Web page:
Short description

Moulin-Rouge Show is a Parisian cabaret founded in 1889 by Joseph Oller and Charles Zidler, who already owned the cabaret Olympia. The Moulin Rouge celebrated its 100th anniversary in 1989.
Located on the boulevard de Clichy, some 250 m from the Place Pigalle in the 18th arrondissement of Paris, at the foot of the Montmartre hill, its style and name have been imitated and borrowed by other cabarets around the world. Its dance symbol is the French Cancan.

Localisation
Open hours

Deux propositions

  • Diner - spectacle : diner à 19 h et spectacle en suivant à 21 h
  • Spectacle uniquement : à 21 h

Deux formules (s'appliquent à chaque proposition):

  • Standard
  • Prestige
Access

Moulin Rouge
82, Boulevard de Clichy
75018 Paris-Montmartre

Metro: line 2 (Blanche station)
Bus: 30 / 54 / 68 / 74
Parking: Clichy-Montmartre - 12 Rue Forest, 75018 Paris - Rédélé Parking - 11 Rue Forest, 75018 Paris

Address

Moulin Rouge
82 Boulevard de Clichy
75018 Paris

Coordinates Latitude Longitude
Sexagesimal (°, ', ") 48° 53′ 03″N 2° 19′ 56″ E
Degré décimal (GPS) 48.87403 2.33265
Full description

Moulin-Rouge Show is a Parisian cabaret founded in 1889 by Joseph Oller and Charles Zidler, who already owned the cabaret Olympia. The Moulin Rouge celebrated its 100th anniversary in 1989.
Located on the boulevard de Clichy, some 250 m from the Place Pigalle in the 18th arrondissement of Paris, at the foot of the Montmartre hill, its style and name have been imitated and borrowed by other cabarets around the world.

The context of Montmartre at the birth of the Moulin-Rouge Show

The Belle Époque was a period of peace and optimism marked by industrial progress and a particularly rich cultural abundance. The Universal Exhibitions of 1889 (celebration of the centenary of the French Revolution and presentation of the Eiffel Tower) and 1900 are symbols of this. Japonism, an oriental-inspired artistic movement with Toulouse-Lautrec as its brilliant disciple, was at its peak. Montmartre, in the middle of an increasingly gigantic and depersonalized Paris, kept a bucolic village atmosphere.

There were up to 30 windmills on the Montmartre hill (including 12 on rue Lepic) that crushed grain, corn, plaster and stone.

The birth of the Moulin-Rouge Show

On October 6, 1889, the Moulin-Rouge Show was inaugurated at the foot of the Butte Montmartre on the site of the former Bal de la Reine Blanche. The objective is to allow the richest to come to indulge in a fashionable district, Montmartre, populated by "little people". Small employees, residents of the Place Blanche, artists, bourgeois, businessmen, elegant women and foreigners passing through rub shoulders. It is also an extravagant place - the garden is decorated with a gigantic elephant.

The Moulin-Rouge Show was nicknamed "The First Palace of Women" by its creators Oller and Zidler. The cabaret quickly became a great success.

The show for all, ahead of its time

The architecture of the hall was revolutionary. It allows quick changes of scenery. All audiences mixed together. Festive evenings are organized, with champagne. People danced and laughed a lot thanks to humorous attractions such as that of Joseph Pujol called "le Pétomane"(1). They were changed regularly.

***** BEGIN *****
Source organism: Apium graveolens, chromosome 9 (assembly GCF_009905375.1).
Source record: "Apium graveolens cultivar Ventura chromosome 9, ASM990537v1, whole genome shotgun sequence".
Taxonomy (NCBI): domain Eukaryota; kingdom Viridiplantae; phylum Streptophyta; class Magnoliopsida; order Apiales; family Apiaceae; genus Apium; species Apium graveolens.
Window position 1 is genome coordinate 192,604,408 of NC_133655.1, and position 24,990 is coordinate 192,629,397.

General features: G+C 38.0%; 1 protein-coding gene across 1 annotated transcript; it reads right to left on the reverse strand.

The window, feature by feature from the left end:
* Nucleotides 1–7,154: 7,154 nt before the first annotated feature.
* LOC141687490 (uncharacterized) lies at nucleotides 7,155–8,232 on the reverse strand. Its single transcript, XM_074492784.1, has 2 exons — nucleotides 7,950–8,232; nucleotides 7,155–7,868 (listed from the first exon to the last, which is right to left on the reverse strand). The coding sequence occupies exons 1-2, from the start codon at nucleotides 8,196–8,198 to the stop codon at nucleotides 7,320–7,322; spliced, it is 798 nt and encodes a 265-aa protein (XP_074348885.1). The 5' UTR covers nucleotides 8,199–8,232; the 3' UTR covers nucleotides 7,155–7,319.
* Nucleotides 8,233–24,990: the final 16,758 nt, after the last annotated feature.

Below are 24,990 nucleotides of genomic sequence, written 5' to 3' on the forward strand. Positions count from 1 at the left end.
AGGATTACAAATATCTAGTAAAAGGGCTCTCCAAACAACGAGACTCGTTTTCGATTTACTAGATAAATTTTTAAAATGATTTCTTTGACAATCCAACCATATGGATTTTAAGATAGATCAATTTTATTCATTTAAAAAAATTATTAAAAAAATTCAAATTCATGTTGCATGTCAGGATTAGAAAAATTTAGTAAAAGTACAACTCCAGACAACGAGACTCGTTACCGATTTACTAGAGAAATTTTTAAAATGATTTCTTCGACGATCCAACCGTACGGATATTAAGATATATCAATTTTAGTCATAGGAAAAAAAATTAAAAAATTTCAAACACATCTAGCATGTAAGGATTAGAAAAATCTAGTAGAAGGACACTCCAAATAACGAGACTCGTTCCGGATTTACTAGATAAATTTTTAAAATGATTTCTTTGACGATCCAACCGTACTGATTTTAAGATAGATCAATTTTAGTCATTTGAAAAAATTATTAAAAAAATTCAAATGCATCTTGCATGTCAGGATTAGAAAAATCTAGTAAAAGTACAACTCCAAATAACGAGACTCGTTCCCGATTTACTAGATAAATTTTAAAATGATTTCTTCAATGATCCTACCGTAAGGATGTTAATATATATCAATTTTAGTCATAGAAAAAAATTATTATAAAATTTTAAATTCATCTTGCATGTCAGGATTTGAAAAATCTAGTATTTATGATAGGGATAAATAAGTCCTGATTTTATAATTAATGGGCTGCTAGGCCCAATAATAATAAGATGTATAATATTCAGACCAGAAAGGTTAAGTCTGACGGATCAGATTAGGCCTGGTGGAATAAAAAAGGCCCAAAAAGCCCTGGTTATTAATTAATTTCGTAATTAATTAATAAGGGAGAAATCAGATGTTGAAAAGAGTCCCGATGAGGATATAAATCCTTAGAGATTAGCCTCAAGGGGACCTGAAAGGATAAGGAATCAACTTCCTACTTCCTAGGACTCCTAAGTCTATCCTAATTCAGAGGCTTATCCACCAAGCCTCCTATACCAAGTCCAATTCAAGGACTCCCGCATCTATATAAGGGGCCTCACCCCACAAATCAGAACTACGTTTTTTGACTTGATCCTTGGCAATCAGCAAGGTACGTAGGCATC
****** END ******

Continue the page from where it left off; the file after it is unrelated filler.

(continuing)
At the end of the 19th century, there were two worlds in Montmartre: that of the parties and that of the artists who came there to seek the quality of the light above the pollution of the big city and the moderate rents. But these two worlds cohabited and mixed with two common values: the party and the pleasure and also the beauty.

(1) A Petomaniac is a comedian or a person working in the entertainment business whose main or unique characteristic is his ability to let off gas in a creative, musical or funny way. Petomaniacs have been mentioned in history since the Middle Ages, in Ireland and in Japan. It is an "art" that seems to be forgotten today.

The artists of Montmartre

They included some famous names: Henri de Toulouse-Lautrec, Auguste Renoir, Juan Gris, Georges Braque, Kees van Dongen, Guillaume Apollinaire, Alphonse Allais, Pablo Picasso, Marcel Proust, Maurice Utrillo, Amedeo Modigliani, Chaïm Soutine, Pierre Bonnard, Roland Dorgelès, Max Jacob, Pierre Mac Orlan. But in the midst of a city that is increasingly gigantic and depersonalized, Montmartre cultivates its village spirit, a large family that has been chosen, its bucolic aspect with the grape harvest, that is to say human.

The party and the French Cancan, an English dance!

This dance has for origin a dance called Cancan (or coin coin) put in fashion in France in 1850 by the dancer Celeste Mogador. It was forbidden in France because at that time women wore petticoats and slit panties under their long dresses and frou-frou. Lifting the leg was considered indecent, immodest and erotic.
But the English producer and director of theater and music hall Charles Morton was inspired by this and invented in 1868 a new form of ballet that he called the "French cancan", supposed to arouse the English-speaking public by the evocation of the Parisian-French sexual libertinage. It is performed mainly on wild tunes including the famous Galop infernal d'Orphée aux Enfers by Jacques Offenbach the author composer then fashionable in Paris. He was born on June 20, 1819 in Cologne and died on October 5, 1880 in Paris.

The French-Cancan, therefore, came back to France to be "stylized" (rules, rhythms and costumes) and reach the worldwide success it still has today.